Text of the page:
The community needs assessment conducted by the Lower Brule Sioux Tribe indicated that a majority of tribal employees who had been referred to the Diabetes Self-Management Education (DSME) program could not attend classes because of their work schedule. Many said they would exercise and attend the DSME classes offered at tribal worksites if they could. In August 2015, the Lower Brule Tribal Council approved a policy drafted by the diabetes director to allow tribal employees to attend DSME, physical activity, or community-sponsored events for 1 hour during working hours.
Of the 137 people with diagnosed diabetes in Lower Brule, 56 (41%) participated in tribal DSME classes in fiscal year 2015. Lower Brule expects that this leave policy will continue to increase participation in DSME classes, improve the health of tribal employees, and perhaps encourage others in the community to attend DSME classes and improve their diabetes management.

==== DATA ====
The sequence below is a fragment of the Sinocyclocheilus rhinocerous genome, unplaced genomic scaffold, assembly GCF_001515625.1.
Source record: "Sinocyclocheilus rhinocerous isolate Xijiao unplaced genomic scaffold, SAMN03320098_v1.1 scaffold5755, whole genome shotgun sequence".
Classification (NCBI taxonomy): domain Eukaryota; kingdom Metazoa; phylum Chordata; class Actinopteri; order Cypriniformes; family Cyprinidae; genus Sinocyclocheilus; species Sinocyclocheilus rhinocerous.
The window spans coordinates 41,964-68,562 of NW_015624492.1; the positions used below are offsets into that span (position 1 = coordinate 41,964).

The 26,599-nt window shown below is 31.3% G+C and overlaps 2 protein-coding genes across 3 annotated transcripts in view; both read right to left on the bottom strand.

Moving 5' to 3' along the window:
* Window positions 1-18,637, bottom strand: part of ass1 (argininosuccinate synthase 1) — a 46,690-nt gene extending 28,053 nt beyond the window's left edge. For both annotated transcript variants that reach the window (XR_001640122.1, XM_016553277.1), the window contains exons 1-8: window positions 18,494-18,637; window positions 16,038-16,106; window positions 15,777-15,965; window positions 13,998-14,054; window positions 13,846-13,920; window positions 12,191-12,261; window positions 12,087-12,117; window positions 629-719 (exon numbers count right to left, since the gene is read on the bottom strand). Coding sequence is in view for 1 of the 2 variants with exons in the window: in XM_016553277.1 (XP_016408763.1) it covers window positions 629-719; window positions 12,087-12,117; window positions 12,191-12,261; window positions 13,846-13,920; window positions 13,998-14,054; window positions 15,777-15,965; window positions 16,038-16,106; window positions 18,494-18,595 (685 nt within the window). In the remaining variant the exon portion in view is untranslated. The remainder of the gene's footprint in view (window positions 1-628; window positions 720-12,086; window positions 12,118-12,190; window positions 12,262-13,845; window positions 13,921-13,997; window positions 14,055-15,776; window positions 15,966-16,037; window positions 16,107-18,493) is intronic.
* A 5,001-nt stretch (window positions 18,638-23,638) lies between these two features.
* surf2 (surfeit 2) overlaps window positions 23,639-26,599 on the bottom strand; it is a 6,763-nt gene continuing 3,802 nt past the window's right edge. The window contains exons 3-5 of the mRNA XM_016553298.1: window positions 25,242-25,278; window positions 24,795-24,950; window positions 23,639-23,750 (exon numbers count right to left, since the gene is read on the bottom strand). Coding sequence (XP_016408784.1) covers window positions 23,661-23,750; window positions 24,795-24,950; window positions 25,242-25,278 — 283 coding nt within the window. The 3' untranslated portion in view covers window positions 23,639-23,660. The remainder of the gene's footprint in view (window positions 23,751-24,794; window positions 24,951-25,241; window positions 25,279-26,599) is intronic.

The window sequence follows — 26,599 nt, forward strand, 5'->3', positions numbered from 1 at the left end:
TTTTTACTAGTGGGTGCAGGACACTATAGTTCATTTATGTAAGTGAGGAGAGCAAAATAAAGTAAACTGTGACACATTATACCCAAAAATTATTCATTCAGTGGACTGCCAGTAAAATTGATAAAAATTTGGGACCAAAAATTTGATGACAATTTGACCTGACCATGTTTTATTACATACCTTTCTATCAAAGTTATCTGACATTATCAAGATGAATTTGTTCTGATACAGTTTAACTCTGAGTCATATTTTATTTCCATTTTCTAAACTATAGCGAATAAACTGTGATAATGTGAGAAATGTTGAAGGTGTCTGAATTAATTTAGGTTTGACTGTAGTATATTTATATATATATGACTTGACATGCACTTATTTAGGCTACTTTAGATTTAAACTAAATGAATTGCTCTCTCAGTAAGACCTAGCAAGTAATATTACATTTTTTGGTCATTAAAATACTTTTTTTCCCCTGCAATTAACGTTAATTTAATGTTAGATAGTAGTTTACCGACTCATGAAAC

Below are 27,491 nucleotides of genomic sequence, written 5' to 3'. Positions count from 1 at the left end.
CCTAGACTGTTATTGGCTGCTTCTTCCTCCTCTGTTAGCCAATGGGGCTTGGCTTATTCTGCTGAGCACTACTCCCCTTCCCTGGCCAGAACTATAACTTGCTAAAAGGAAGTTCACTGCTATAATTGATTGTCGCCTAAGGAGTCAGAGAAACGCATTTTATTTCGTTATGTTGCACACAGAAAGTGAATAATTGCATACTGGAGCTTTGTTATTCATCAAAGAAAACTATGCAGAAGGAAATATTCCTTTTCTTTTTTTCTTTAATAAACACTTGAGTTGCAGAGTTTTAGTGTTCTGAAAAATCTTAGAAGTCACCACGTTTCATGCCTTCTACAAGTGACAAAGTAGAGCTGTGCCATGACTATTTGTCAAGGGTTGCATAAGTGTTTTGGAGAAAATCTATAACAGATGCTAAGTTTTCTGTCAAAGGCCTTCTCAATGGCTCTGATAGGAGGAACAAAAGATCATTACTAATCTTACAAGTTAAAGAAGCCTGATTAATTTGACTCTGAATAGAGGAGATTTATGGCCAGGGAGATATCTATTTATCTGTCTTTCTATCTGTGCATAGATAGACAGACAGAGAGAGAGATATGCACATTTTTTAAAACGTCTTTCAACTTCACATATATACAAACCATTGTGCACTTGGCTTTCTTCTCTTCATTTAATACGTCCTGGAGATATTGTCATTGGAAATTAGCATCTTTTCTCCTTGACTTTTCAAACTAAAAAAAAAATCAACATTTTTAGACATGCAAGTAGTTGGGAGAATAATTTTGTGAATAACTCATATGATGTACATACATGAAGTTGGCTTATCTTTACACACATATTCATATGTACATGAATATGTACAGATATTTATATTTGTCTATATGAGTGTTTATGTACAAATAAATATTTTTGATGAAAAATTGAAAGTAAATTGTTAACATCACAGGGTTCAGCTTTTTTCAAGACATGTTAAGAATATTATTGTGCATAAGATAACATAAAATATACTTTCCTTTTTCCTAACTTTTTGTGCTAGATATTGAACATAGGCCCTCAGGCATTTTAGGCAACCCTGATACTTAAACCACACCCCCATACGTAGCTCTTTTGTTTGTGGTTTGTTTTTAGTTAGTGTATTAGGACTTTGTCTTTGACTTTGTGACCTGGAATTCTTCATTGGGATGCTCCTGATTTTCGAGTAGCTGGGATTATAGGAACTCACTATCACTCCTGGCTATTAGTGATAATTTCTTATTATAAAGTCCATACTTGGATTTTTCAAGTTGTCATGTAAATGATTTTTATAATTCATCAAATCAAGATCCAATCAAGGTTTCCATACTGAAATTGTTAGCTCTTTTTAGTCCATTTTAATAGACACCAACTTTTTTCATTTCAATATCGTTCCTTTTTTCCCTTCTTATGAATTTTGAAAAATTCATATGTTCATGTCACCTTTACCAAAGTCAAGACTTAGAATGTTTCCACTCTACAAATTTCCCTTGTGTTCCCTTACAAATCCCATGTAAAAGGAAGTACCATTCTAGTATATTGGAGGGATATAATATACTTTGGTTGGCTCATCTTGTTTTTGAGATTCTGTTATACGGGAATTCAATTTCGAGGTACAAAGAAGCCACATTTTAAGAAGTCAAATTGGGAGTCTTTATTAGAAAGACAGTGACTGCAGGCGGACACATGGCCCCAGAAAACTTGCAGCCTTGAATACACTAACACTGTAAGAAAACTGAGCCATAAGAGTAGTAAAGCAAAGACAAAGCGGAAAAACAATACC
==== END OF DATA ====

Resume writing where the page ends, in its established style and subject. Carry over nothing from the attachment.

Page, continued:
Community Programs Linked to Clinical Services
These interventions ensure that people with or at high risk of chronic diseases can access quality community resources to best manage their conditions. Grantees are engaging CHRs and other health care extenders that link patients to resources and promote chronic disease prevention and management.
Program Spotlight: Albuquerque Area Southwest Tribal
Epidemiology Center (AASTEC)